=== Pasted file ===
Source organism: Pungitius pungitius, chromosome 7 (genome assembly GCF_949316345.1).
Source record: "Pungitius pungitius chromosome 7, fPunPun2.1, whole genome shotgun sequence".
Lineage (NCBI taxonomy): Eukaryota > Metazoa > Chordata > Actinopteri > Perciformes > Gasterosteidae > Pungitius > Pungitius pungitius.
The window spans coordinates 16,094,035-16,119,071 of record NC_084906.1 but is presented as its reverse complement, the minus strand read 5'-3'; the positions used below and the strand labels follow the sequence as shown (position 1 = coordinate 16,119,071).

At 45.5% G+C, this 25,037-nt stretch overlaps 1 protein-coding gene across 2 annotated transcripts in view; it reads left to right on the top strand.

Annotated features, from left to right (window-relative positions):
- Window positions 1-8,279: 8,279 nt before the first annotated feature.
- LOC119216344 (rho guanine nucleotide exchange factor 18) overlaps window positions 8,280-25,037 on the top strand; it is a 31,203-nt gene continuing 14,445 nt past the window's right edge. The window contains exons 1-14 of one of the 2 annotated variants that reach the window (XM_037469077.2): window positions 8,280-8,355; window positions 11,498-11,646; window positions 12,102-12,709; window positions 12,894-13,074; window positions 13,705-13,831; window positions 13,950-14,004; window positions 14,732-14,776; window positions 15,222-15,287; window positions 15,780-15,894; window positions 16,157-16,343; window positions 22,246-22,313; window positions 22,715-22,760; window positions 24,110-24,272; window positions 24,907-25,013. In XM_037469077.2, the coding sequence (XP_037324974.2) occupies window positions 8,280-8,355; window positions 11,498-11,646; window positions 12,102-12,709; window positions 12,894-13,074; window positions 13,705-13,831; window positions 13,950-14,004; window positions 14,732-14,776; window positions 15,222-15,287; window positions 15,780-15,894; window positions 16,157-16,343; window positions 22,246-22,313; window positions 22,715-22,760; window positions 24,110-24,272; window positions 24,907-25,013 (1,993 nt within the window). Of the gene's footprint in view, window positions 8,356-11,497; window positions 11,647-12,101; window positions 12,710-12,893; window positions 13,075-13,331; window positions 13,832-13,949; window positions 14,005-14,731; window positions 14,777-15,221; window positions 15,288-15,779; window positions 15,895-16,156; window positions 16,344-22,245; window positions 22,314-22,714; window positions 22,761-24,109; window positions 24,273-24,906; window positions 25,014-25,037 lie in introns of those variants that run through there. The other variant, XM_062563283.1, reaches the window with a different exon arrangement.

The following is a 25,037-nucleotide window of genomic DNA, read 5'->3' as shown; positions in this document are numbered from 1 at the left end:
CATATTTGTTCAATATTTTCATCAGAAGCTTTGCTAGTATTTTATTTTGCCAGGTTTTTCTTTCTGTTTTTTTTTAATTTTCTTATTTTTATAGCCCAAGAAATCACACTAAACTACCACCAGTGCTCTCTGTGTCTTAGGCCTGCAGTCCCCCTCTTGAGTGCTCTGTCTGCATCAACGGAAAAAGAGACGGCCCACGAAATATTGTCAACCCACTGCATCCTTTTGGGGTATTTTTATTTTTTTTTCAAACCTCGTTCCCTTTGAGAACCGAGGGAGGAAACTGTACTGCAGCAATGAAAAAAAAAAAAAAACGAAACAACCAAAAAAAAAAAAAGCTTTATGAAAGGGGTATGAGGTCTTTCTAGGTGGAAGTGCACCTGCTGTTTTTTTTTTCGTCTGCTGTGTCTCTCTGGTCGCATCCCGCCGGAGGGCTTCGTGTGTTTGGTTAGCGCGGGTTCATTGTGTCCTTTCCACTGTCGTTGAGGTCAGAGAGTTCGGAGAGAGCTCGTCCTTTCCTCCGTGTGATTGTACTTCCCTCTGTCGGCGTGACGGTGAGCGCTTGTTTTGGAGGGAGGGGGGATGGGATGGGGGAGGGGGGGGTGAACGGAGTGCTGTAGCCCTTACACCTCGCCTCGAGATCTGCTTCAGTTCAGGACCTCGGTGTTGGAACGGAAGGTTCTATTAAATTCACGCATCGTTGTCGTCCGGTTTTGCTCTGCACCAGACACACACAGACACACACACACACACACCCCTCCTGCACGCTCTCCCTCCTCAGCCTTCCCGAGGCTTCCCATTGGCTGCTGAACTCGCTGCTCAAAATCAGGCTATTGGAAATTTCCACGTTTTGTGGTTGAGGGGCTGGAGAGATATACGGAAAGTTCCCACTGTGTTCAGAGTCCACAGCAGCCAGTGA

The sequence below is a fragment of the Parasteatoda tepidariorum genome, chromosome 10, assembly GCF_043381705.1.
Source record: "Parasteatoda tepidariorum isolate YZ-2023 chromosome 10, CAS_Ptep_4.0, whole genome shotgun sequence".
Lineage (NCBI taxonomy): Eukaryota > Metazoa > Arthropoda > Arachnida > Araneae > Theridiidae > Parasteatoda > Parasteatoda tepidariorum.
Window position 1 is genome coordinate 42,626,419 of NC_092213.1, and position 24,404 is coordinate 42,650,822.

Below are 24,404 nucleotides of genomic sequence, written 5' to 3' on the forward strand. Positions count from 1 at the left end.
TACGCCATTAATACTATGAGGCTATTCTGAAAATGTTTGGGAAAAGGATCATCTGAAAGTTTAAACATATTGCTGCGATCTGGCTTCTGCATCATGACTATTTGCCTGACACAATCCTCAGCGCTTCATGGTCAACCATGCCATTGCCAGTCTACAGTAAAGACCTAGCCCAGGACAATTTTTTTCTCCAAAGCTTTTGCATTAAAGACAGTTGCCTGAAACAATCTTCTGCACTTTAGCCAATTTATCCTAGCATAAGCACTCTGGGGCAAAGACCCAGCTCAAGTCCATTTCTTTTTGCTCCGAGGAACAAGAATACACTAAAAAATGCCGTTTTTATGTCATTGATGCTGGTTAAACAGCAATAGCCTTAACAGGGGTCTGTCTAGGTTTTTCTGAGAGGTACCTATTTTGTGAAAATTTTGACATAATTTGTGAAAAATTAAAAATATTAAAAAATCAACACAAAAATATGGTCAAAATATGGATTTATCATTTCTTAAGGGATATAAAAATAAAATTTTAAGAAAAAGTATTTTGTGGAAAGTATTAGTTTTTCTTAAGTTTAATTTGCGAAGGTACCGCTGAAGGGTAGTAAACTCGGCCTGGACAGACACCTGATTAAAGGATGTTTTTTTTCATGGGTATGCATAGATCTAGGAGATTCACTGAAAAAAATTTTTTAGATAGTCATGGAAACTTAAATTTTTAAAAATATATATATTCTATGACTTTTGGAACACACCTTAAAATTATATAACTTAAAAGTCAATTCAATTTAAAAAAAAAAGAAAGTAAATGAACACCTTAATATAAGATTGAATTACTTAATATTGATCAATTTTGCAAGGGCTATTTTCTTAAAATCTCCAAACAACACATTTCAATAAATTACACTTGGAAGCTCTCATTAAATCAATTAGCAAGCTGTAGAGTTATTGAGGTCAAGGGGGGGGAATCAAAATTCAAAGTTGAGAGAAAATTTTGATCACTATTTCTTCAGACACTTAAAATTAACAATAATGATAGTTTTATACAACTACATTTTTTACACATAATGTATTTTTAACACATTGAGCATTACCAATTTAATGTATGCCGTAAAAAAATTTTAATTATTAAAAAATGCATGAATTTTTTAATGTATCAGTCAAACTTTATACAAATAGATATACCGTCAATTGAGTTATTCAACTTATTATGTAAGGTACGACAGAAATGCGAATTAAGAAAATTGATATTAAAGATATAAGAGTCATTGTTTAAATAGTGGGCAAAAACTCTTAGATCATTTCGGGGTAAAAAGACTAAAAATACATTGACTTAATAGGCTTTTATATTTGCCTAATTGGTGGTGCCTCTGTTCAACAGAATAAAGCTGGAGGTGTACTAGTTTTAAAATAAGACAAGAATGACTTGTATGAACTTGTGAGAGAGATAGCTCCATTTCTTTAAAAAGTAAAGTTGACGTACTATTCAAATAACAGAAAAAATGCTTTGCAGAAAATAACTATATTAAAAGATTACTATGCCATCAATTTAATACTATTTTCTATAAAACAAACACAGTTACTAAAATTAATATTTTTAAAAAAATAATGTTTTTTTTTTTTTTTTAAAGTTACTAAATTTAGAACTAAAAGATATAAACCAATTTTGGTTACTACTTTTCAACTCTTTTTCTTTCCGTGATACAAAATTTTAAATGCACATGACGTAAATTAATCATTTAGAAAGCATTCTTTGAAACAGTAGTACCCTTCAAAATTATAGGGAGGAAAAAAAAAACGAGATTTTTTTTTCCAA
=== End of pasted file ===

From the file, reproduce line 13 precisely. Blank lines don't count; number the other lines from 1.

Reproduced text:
Lineage (NCBI taxonomy): Eukaryota > Metazoa > Arthropoda > Arachnida > Araneae > Theridiidae > Parasteatoda > Parasteatoda tepidariorum.